By contrast, chapters four through six chart more unusual territory. Chapter Four, "Re-enacting Ivanhoe," analyzes such transatlantic phenomena as mock-medieval tournaments, what we would call cosplay, and naming practices. Rigney argues that in the American South in particular, "'Ivanhoe' as a book and a media event had itself become a figure of memory, meaning that it recalled its reception in the southern states in the nineteenth century, and all the hype around it, as much as it did the green pastures of medieval England" (119). Again, one immediately thinks of Shakespeare and all the associations his works have accrued, above and beyond their aesthetic significance. ("Why do we require you to take a course on Shakespeare?" I asked some students last semester. "Why only Shakespeare, and not Milton or Chaucer? How did that happen?") Chapter Five leaves the novels and moves to Abbotsford itself, which, not surprisingly, became a key memory site. Indeed, Rigney argues, Abbotsford emblematizes a new form of memory site, bound up in "custom-made memory locations" and linked to both "the mobility of media" (e.g., books, illustrations, postcards) and "human mobility" (e.g., thanks to railway and steam ship travel) (138). Abbotsford is, to put it differently, made to be looked at, not least because the architecture eclectically absorbs materials from earlier and sometimes historically-significant buildings. At the same time, it is vested with the aura of the author's modern celebrity. Like Ivanhoe and its accrued cultural significance in the USA and elsewhere, Abbotsford took on new meanings as it was memorialized in place names overseas--"a whole package of history in a single gesture" (151). (In my part of upstate NY, we see something similar going on with both the English place names--Albion, Clarendon, Rochester--but also the names from classical antiquity--Greece, Rome, Troy, Syracuse, Utica, and the like.) Chapter Six then examines the relationship between Scott anniversary celebrations and the imperial context, inflecting Benedict Anderson's famous "imagined communities" to demonstrate that Scott was commemorated according to the needs of different local, national, and international communities, whether in the Empire or the United States. Reading Scott could conjure up an "imaginary homeland" for readers away from their national base (193), but it could also develop a sense of Anglo-American solidarity (196). (You could probably write a whole book about these kind of anniversary celebrations, as they were an international phenomenon, not confined to Anglophone countries.)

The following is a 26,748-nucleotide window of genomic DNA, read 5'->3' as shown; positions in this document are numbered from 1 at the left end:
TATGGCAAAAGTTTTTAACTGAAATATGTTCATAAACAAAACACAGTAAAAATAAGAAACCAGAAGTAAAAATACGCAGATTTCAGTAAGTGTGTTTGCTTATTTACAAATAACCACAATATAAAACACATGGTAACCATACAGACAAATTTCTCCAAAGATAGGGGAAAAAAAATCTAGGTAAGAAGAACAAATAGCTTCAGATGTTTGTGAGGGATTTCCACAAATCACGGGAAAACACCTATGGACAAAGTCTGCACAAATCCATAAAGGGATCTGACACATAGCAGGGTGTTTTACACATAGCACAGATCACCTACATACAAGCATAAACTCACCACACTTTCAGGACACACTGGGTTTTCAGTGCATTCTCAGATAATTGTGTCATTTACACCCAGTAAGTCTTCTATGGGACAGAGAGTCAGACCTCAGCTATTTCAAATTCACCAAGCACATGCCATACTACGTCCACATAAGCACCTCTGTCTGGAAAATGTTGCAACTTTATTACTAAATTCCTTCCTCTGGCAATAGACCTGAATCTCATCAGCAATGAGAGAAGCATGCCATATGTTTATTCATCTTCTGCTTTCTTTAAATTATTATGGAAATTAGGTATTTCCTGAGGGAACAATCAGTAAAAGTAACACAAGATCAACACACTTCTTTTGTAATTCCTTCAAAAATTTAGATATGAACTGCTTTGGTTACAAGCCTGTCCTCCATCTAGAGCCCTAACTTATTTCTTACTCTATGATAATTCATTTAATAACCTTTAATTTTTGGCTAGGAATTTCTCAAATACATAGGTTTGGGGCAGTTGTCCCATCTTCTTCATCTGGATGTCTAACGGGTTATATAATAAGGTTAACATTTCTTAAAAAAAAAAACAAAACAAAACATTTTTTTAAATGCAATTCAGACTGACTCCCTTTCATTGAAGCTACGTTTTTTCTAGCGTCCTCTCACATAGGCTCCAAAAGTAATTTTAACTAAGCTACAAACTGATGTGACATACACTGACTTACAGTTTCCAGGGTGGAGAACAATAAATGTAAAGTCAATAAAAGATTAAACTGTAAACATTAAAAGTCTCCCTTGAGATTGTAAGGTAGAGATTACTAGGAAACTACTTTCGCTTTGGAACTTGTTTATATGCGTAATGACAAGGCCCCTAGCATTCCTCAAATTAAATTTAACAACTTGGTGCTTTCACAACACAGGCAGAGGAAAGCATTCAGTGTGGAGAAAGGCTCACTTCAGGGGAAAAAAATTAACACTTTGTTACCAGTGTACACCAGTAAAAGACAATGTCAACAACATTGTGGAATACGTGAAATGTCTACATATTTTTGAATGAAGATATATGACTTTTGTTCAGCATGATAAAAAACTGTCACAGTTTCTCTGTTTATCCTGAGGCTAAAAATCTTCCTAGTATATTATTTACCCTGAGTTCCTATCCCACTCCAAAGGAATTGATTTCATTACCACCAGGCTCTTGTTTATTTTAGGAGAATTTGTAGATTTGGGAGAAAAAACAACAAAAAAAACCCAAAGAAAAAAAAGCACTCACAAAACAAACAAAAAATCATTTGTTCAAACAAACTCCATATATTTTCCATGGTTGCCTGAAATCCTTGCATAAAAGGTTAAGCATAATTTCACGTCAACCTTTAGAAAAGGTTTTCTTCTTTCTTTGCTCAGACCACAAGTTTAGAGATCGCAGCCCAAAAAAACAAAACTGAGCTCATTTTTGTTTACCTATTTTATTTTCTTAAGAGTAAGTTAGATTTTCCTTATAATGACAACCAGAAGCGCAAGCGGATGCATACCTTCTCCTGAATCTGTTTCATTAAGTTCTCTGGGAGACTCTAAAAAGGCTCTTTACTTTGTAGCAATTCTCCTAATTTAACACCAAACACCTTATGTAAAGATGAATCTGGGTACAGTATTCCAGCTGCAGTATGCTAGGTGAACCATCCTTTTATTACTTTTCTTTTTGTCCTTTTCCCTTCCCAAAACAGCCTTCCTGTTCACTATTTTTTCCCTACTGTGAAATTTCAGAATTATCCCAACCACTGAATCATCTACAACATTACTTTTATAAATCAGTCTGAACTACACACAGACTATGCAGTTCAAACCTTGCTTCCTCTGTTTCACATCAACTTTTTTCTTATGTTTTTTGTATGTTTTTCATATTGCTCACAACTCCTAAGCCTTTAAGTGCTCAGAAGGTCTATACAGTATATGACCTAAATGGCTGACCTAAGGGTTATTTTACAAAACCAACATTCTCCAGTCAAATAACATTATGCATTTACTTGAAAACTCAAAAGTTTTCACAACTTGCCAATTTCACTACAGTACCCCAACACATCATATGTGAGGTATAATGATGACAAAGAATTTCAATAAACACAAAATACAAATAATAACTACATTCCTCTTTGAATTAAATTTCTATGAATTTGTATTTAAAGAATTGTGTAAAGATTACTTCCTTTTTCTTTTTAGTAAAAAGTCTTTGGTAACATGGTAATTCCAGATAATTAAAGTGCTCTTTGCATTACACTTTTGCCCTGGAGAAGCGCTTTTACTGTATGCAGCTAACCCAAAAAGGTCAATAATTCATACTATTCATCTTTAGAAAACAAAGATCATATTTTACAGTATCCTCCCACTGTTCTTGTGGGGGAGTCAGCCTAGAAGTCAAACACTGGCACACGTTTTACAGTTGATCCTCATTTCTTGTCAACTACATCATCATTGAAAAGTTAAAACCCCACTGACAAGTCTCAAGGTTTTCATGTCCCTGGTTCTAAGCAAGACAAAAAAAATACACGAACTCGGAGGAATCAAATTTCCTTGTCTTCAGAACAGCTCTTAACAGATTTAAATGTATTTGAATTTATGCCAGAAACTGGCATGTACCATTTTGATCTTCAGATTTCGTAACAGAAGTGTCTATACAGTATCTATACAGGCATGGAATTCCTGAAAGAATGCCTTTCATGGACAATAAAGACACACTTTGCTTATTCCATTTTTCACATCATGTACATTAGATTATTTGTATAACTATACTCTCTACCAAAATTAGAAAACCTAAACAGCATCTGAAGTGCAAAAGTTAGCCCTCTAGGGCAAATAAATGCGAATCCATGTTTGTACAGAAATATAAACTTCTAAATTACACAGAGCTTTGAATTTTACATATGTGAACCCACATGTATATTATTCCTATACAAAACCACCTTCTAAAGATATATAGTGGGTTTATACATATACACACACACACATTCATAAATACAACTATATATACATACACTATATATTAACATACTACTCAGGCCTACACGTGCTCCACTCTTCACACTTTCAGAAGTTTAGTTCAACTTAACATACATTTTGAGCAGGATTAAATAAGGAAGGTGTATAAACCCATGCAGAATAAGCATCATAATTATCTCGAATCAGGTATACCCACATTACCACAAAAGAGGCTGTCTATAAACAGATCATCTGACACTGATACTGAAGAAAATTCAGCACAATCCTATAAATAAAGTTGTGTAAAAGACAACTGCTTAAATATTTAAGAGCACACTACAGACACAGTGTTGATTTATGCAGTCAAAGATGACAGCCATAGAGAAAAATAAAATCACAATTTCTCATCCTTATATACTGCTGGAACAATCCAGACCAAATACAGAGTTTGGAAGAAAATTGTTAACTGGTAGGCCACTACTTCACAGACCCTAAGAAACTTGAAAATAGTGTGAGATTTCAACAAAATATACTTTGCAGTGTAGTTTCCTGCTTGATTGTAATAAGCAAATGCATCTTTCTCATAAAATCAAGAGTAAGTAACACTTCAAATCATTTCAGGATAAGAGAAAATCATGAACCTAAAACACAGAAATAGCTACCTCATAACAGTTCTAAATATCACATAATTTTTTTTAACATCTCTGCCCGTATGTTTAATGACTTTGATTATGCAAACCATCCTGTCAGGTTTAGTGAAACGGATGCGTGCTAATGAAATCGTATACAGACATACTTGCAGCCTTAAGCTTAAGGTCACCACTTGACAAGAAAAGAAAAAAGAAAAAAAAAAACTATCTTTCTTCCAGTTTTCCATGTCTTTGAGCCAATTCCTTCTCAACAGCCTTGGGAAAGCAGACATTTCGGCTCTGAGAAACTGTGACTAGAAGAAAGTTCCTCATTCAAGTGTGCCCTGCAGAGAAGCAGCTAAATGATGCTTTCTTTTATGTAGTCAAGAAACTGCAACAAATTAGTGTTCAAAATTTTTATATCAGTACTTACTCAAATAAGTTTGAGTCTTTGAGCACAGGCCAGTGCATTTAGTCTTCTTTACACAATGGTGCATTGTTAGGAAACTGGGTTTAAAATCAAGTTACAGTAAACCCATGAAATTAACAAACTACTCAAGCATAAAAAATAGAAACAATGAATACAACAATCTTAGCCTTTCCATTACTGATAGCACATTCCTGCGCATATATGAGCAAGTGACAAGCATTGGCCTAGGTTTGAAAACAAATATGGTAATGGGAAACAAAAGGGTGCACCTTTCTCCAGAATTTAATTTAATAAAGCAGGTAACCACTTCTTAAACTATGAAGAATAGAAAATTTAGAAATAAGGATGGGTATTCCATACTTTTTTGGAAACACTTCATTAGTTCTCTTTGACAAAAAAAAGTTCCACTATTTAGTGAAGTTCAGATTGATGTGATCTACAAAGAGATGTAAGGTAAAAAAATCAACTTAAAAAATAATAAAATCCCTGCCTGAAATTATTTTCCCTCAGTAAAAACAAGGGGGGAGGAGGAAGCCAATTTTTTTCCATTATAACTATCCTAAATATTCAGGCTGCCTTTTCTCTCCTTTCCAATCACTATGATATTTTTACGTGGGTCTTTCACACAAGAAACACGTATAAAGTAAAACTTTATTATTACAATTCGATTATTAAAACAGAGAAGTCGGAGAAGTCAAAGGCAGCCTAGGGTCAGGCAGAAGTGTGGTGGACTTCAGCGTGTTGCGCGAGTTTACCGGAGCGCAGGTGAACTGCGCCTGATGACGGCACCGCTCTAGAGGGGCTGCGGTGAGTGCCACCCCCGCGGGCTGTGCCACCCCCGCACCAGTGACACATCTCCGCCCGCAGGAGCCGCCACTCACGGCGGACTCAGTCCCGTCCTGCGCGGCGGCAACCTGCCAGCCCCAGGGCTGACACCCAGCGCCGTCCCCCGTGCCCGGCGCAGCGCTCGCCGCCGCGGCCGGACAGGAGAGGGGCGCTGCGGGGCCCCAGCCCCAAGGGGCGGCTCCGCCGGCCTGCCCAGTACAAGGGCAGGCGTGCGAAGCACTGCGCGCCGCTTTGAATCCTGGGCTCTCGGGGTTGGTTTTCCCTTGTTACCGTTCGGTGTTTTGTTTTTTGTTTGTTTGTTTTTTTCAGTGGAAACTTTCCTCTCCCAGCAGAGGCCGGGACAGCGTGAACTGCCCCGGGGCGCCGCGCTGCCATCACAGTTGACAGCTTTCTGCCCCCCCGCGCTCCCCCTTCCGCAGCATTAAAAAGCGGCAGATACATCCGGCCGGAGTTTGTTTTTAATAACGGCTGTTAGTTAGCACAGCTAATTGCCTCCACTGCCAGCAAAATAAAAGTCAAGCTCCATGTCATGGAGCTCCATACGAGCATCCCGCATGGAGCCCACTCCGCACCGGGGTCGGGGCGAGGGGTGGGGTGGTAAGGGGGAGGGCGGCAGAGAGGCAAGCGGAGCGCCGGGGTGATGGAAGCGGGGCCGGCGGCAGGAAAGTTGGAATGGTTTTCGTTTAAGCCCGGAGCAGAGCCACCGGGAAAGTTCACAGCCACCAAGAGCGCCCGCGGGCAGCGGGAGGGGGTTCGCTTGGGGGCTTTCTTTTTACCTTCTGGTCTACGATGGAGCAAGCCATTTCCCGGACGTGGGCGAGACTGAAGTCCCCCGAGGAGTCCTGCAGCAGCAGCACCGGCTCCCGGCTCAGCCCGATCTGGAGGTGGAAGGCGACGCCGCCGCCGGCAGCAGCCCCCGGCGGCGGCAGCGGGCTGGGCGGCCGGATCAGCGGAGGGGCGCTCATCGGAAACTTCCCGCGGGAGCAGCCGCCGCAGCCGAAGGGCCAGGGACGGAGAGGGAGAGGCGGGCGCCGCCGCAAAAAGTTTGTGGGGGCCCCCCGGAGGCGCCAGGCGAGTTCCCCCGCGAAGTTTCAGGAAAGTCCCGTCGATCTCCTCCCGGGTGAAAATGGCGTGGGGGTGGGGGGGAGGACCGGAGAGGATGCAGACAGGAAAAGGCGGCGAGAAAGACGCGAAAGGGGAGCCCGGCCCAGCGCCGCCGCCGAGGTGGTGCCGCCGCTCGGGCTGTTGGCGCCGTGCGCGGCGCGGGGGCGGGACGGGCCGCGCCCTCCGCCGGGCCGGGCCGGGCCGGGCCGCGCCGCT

Chapter Seven then turns to a very different kind of problem, familiar to all of us who toil in the regions of neglected (sometimes rightly) literature: why did Scott fall out of favor? Rigney argues that already by 1871, Scott was perceived as the intellectual property of a previous "generation" (206); for later readers like Walter Bagehot, she suggests, Scott was already "becoming juvenile" (207), a process that has been traced by other historians of Scott's critical reception. One said nice things about Scott, but one did not continue to read Scott as critical adults (209). Indeed, Rigney suggests that the 1932 commemorations of Scott were so top-down as to indicate that Scott was no longer of any interest to the general reading audience (210); eventually, Scott fell victim to the same sort of rejectionism that the modernists inflicted on other nineteenth-century authors, as they sought to distinguish themselves from their literary inheritance. In her epilogue, Rigney points to "[p]hilological counter-amnesia" (227) to explain how contemporary academics have been re-propagating Scott, especially through such media as the recently-completed Edinburgh Edition of his works. It remains to be seen, however, if the Penguin-izing and World's Classics-izing of Scott's work for classroom use will extend his popularity beyond the domain of college classrooms. Given my own graduate students' surprising enthusiasm for Ivanhoe last semester, perhaps it will!